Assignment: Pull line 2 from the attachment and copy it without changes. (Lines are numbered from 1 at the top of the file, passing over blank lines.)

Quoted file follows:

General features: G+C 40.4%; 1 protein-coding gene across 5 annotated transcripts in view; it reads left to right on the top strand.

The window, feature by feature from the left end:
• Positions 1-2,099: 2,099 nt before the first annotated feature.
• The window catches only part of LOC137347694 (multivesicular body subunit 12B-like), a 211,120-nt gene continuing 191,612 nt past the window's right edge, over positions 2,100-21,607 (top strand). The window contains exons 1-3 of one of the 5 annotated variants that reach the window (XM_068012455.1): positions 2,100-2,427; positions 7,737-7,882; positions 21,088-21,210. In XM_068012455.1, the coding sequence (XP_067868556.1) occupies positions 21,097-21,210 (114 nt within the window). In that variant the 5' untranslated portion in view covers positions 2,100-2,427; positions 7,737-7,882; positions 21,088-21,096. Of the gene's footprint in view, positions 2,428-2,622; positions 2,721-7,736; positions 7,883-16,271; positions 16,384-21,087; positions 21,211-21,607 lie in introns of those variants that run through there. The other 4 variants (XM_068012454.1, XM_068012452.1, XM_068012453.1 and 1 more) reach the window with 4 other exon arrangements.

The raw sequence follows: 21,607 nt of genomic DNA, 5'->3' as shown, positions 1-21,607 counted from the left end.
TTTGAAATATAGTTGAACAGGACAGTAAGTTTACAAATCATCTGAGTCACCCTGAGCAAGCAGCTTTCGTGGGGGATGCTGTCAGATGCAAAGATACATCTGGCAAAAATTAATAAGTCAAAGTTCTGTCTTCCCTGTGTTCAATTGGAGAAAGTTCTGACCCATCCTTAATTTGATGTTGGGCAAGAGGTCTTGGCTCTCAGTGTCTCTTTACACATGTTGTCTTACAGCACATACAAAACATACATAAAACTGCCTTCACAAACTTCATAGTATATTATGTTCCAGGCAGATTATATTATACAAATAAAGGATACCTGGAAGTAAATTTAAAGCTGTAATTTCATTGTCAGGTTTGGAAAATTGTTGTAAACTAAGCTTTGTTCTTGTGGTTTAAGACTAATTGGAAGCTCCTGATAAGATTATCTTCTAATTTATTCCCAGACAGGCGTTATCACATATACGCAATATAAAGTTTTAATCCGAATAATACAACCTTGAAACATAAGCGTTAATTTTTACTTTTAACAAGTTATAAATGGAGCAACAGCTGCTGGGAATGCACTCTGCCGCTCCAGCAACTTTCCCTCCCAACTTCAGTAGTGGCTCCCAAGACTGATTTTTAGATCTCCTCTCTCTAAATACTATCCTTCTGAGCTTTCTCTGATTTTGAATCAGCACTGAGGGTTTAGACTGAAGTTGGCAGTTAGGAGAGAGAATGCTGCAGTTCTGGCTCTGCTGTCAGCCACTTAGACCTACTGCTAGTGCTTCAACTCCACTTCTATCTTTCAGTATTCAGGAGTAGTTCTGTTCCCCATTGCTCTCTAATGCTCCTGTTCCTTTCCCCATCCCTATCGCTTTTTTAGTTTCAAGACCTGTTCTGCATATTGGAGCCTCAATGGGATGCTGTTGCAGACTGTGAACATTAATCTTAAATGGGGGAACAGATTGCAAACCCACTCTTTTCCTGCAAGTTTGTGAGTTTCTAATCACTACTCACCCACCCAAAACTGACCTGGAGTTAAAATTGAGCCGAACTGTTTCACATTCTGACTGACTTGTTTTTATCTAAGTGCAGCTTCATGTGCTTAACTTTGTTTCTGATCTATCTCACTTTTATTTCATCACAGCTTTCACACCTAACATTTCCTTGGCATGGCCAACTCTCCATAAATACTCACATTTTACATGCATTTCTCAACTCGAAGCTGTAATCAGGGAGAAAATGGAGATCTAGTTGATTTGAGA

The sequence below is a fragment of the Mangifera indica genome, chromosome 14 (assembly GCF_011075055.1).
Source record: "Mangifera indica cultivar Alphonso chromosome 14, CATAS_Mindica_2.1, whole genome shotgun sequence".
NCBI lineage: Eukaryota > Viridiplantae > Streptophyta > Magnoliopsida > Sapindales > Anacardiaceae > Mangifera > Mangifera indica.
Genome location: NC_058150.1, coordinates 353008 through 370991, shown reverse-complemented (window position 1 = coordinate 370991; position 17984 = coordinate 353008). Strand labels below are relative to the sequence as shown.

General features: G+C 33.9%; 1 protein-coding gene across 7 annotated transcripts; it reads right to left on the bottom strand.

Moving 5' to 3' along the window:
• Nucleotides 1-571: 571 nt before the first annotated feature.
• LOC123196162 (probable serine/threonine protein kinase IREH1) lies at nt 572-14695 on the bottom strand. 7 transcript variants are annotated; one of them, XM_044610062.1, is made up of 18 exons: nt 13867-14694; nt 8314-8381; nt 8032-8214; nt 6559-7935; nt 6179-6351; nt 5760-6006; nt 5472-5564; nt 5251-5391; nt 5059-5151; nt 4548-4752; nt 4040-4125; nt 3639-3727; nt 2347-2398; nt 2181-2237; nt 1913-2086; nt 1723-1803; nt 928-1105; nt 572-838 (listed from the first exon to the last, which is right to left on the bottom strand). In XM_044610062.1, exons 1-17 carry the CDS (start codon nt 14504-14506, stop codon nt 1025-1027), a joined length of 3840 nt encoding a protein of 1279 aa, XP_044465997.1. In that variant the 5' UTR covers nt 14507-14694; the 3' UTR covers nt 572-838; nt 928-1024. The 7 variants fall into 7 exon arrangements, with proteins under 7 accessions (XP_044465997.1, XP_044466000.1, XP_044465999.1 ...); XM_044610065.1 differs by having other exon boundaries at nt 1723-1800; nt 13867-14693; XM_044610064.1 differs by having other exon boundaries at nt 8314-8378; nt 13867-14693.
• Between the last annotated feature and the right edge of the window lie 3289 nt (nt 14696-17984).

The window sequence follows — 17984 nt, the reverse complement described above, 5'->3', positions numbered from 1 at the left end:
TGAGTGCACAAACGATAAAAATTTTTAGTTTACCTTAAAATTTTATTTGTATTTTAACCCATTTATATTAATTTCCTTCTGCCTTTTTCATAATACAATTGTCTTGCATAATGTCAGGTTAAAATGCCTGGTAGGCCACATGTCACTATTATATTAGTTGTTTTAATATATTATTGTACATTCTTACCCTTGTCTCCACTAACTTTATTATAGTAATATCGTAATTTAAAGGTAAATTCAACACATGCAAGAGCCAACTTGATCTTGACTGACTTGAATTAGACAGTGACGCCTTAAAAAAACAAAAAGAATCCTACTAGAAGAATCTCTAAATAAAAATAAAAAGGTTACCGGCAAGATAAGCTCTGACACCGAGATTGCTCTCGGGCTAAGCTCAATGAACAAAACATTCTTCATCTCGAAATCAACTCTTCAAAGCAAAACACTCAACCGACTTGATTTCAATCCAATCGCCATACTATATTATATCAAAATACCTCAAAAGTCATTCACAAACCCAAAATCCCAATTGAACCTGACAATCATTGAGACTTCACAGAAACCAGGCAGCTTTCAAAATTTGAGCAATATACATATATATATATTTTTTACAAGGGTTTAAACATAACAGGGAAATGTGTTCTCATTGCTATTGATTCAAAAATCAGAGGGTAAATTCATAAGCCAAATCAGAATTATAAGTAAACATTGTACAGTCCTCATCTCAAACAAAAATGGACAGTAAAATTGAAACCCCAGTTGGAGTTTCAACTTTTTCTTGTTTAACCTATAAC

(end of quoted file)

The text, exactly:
The window, feature by feature from the left end: